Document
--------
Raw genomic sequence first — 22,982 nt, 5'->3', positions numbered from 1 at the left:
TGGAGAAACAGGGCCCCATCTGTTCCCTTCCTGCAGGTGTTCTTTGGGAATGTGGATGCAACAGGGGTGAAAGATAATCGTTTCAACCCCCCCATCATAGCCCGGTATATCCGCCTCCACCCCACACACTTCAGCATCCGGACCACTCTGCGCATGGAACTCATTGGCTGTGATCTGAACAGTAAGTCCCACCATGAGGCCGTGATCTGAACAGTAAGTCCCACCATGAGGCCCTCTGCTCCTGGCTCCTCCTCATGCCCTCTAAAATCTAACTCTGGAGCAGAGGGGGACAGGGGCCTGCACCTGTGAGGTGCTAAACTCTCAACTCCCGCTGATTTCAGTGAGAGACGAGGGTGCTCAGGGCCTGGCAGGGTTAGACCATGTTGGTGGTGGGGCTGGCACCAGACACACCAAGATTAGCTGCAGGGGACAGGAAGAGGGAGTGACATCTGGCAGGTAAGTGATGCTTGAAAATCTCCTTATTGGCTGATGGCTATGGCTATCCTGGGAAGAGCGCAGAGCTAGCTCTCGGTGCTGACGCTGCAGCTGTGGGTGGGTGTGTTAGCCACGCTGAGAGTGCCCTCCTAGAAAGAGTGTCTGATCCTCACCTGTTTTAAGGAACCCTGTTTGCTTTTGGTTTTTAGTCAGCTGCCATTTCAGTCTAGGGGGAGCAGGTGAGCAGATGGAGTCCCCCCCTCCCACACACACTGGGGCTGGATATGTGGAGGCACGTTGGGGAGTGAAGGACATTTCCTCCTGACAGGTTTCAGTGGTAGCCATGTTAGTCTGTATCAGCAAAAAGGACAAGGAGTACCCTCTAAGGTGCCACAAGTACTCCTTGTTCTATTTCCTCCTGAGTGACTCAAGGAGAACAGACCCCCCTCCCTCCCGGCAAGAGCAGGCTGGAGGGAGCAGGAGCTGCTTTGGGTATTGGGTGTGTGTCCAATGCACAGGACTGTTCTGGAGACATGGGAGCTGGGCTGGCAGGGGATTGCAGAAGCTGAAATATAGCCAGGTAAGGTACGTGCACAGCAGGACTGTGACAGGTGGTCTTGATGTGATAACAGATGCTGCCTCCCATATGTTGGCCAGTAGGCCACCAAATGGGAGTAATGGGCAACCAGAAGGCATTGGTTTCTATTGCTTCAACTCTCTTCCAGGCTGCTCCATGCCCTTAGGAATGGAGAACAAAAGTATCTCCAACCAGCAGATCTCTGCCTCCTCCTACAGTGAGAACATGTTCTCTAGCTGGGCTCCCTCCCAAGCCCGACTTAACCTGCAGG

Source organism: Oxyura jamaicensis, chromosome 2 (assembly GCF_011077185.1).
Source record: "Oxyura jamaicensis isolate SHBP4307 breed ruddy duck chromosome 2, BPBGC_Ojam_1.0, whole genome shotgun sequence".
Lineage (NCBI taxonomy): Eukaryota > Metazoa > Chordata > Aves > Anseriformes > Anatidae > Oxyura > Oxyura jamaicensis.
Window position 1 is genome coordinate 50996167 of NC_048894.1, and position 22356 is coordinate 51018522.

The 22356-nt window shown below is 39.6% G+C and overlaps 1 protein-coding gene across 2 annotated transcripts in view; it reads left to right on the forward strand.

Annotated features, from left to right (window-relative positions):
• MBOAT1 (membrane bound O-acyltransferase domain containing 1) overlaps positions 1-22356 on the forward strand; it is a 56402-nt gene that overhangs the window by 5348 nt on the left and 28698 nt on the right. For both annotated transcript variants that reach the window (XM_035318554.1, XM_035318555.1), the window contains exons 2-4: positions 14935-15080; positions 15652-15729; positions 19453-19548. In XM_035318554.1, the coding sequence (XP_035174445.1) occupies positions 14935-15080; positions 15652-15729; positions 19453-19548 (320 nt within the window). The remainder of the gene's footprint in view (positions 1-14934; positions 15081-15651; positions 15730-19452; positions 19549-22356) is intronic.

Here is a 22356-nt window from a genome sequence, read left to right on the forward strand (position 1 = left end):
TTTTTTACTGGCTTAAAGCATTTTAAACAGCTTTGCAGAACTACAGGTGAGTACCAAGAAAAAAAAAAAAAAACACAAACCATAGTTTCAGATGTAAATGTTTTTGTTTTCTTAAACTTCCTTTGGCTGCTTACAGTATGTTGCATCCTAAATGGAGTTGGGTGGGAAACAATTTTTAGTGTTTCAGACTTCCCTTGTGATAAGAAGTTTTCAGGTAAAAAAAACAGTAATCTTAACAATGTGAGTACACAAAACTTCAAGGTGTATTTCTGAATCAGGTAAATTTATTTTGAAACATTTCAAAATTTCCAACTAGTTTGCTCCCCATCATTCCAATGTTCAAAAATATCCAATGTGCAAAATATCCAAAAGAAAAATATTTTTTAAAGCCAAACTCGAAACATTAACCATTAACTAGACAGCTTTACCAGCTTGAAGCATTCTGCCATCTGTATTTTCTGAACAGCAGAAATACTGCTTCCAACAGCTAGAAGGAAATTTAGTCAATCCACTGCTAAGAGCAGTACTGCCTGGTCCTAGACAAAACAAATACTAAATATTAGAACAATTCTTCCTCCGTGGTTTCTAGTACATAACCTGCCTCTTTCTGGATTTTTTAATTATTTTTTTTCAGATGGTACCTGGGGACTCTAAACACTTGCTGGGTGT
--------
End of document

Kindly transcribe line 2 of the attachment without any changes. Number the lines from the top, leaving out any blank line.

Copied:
TGGAGAAACAGGGCCCCATCTGTTCCCTTCCTGCAGGTGTTCTTTGGGAATGTGGATGCAACAGGGGTGAAAGATAATCGTTTCAACCCCCCCATCATAGCCCGGTATATCCGCCTCCACCCCACACACTTCAGCATCCGGACCACTCTGCGCATGGAACTCATTGGCTGTGATCTGAACAGTAAGTCCCACCATGAGGCCGTGATCTGAACAGTAAGTCCCACCATGAGGCCCTCTGCTCCTGGCTCCTCCTCATGCCCTCTAAAATCTAACTCTGGAGCAGAGGGGGACAGGGGCCTGCACCTGTGAGGTGCTAAACTCTCAACTCCCGCTGATTTCAGTGAGAGACGAGGGTGCTCAGGGCCTGGCAGGGTTAGACCATGTTGGTGGTGGGGCTGGCACCAGACACACCAAGATTAGCTGCAGGGGACAGGAAGAGGGAGTGACATCTGGCAGGTAAGTGATGCTTGAAAATCTCCTTATTGGCTGATGGCTATGGCTATCCTGGGAAGAGCGCAGAGCTAGCTCTCGGTGCTGACGCTGCAGCTGTGGGTGGGTGTGTTAGCCACGCTGAGAGTGCCCTCCTAGAAAGAGTGTCTGATCCTCACCTGTTTTAAGGAACCCTGTTTGCTTTTGGTTTTTAGTCAGCTGCCATTTCAGTCTAGGGGGAGCAGGTGAGCAGATGGAGTCCCCCCCTCCCACACACACTGGGGCTGGATATGTGGAGGCACGTTGGGGAGTGAAGGACATTTCCTCCTGACAGGTTTCAGTGGTAGCCATGTTAGTCTGTATCAGCAAAAAGGACAAGGAGTACCCTCTAAGGTGCCACAAGTACTCCTTGTTCTATTTCCTCCTGAGTGACTCAAGGAGAACAGACCCCCCTCCCTCCCGGCAAGAGCAGGCTGGAGGGAGCAGGAGCTGCTTTGGGTATTGGGTGTGTGTCCAATGCACAGGACTGTTCTGGAGACATGGGAGCTGGGCTGGCAGGGGATTGCAGAAGCTGAAATATAGCCAGGTAAGGTACGTGCACAGCAGGACTGTGACAGGTGGTCTTGATGTGATAACAGATGCTGCCTCCCATATGTTGGCCAGTAGGCCACCAAATGGGAGTAATGGGCAACCAGAAGGCATTGGTTTCTATTGCTTCAACTCTCTTCCAGGCTGCTCCATGCCCTTAGGAATGGAGAACAAAAGTATCTCCAACCAGCAGATCTCTGCCTCCTCCTACAGTGAGAACATGTTCTCTAGCTGGGCTCCCTCCCAAGCCCGACTTAACCTGCAGG